The science of attraction
Sex may be an activity that takes place in the bedroom but its influence on our behaviour goes much further than the boudoir door.
While many people assume their choice to wear skinny jeans or grow a beard is based on personal taste or fashion trends, many scientists believe these decisions also reflect our primal need to attract a mate and breed to ensure the survival of our species.
Like a male peacock's brightly coloured tail feathers, humans also make grand displays of their talent and give off signals, often unconsciously, that attempt to lure a prospective partner. Lipstick, fast cars, Rolex watches and push-up bras may be arbitrary consumer goods, but they're also tools that can help humans catch a mate.
Just as Charles Darwin's theory of evolution by natural selection predicts that male mandrill monkeys evolved brightly-coloured genitalia to entice females, humans have also developed strategies to help us get lucky in the sack (or bathroom or cloakroom or back seat of the car or the boss' office, etc).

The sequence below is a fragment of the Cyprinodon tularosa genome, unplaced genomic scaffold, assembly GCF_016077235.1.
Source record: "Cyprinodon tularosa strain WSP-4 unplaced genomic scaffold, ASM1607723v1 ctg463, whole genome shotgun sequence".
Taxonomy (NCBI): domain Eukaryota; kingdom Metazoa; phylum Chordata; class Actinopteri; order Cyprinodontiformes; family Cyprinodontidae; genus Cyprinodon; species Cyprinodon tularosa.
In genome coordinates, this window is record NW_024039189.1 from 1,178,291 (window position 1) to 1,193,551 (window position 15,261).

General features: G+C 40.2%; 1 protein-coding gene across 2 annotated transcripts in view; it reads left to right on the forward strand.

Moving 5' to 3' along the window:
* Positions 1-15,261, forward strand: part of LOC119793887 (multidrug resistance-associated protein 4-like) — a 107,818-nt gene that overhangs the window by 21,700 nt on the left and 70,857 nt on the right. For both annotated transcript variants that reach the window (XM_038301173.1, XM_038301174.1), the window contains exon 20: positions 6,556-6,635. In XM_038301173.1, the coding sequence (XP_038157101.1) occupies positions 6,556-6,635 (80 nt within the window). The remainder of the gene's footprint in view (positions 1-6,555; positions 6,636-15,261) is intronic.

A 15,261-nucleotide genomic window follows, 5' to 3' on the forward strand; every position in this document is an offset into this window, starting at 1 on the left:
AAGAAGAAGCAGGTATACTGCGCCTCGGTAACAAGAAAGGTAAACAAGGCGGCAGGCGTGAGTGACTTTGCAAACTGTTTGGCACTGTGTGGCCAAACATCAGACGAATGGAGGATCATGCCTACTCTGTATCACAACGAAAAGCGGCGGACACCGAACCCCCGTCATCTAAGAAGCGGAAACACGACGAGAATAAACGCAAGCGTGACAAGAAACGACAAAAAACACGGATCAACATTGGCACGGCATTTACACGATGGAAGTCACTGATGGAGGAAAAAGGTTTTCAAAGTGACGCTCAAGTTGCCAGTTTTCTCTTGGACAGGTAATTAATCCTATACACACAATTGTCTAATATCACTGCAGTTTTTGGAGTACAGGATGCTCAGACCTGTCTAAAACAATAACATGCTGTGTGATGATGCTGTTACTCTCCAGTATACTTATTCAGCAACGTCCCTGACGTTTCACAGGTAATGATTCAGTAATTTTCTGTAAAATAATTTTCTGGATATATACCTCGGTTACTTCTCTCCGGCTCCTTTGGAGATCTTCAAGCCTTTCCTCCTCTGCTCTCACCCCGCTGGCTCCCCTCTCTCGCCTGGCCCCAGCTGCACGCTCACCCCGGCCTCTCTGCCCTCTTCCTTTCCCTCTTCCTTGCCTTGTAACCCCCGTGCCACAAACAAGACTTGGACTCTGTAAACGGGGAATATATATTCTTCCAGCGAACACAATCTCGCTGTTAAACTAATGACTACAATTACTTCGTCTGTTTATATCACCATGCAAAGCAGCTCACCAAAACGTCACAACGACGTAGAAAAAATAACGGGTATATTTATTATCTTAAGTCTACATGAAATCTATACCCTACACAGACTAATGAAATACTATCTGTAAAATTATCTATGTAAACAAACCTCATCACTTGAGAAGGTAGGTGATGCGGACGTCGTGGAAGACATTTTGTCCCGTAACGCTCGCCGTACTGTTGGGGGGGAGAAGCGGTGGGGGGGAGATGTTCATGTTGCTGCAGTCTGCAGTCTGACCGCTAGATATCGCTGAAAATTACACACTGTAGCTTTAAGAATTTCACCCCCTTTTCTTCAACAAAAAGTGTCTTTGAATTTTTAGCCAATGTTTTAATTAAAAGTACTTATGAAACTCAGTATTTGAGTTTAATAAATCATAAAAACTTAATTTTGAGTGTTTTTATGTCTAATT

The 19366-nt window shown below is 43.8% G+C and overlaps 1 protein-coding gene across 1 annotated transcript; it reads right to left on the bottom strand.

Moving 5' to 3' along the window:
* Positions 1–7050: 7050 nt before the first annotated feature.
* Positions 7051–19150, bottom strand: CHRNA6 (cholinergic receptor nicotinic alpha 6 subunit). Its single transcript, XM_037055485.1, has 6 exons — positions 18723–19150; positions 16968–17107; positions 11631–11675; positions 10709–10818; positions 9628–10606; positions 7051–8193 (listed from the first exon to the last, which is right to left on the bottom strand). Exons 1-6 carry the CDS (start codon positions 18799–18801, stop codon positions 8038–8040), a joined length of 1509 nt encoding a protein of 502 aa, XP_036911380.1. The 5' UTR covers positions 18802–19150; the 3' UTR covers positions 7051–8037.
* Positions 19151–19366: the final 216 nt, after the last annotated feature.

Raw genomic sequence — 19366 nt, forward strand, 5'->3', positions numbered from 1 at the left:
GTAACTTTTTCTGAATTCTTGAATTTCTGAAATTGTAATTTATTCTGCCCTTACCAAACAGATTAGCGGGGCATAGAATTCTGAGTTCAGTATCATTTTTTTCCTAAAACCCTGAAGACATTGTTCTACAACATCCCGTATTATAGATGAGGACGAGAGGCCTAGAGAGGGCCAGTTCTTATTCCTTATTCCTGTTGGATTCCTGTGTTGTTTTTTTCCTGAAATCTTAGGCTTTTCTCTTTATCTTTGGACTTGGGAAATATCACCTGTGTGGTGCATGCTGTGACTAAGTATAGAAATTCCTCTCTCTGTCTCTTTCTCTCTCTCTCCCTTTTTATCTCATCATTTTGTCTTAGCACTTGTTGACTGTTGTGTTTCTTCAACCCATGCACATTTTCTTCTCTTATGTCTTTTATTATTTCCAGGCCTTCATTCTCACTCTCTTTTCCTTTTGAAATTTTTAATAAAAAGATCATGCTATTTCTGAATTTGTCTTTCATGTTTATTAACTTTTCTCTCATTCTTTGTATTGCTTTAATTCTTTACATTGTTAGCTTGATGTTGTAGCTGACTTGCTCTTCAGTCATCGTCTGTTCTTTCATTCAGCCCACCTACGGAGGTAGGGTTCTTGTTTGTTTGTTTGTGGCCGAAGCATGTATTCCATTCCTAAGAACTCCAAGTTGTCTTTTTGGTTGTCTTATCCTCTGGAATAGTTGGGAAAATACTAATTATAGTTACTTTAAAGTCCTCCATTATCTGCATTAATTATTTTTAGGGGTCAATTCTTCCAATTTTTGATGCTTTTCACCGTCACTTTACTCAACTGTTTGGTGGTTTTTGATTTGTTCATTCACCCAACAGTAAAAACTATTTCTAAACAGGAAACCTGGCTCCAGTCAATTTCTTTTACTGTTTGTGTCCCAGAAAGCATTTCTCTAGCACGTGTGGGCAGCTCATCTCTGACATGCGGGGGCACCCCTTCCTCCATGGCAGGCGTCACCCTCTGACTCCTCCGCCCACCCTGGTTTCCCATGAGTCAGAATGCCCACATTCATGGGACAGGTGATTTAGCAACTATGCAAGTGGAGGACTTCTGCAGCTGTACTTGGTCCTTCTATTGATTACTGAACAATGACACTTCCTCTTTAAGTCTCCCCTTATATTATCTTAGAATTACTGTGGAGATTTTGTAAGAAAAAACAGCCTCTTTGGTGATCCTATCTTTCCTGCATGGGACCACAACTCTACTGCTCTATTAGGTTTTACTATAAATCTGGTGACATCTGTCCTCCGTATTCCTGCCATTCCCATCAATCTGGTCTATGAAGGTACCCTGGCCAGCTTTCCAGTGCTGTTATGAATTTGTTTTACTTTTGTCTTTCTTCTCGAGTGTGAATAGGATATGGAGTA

While scientists who study evolution have spent decades trying to understand the complex interplay between genes and culture and their influence on mate selection, research by a group at the University of NSW have discovered some interesting trends.
Ever since the ruggedly handsome Noah Calhoun pursued the girl of his dreams in the romantic film, 'The Notebook', women have swooned over actor Ryan Gosling.
The Canadian's features - a prominent brow, chiselled jaw and broad shoulders - epitomise masculinity. But why do women find these traits so darn hot?
"There's this idea that attractive faces are a good signal that the genes that control your immune system are good quality," says evolutionary biologist Rob Brooks, who runs the UNSW's sex lab. This unconscious message is thought to alert a prospective partner that the person would make a good mate because their robust genes would be passed onto the pair's offspring, he says.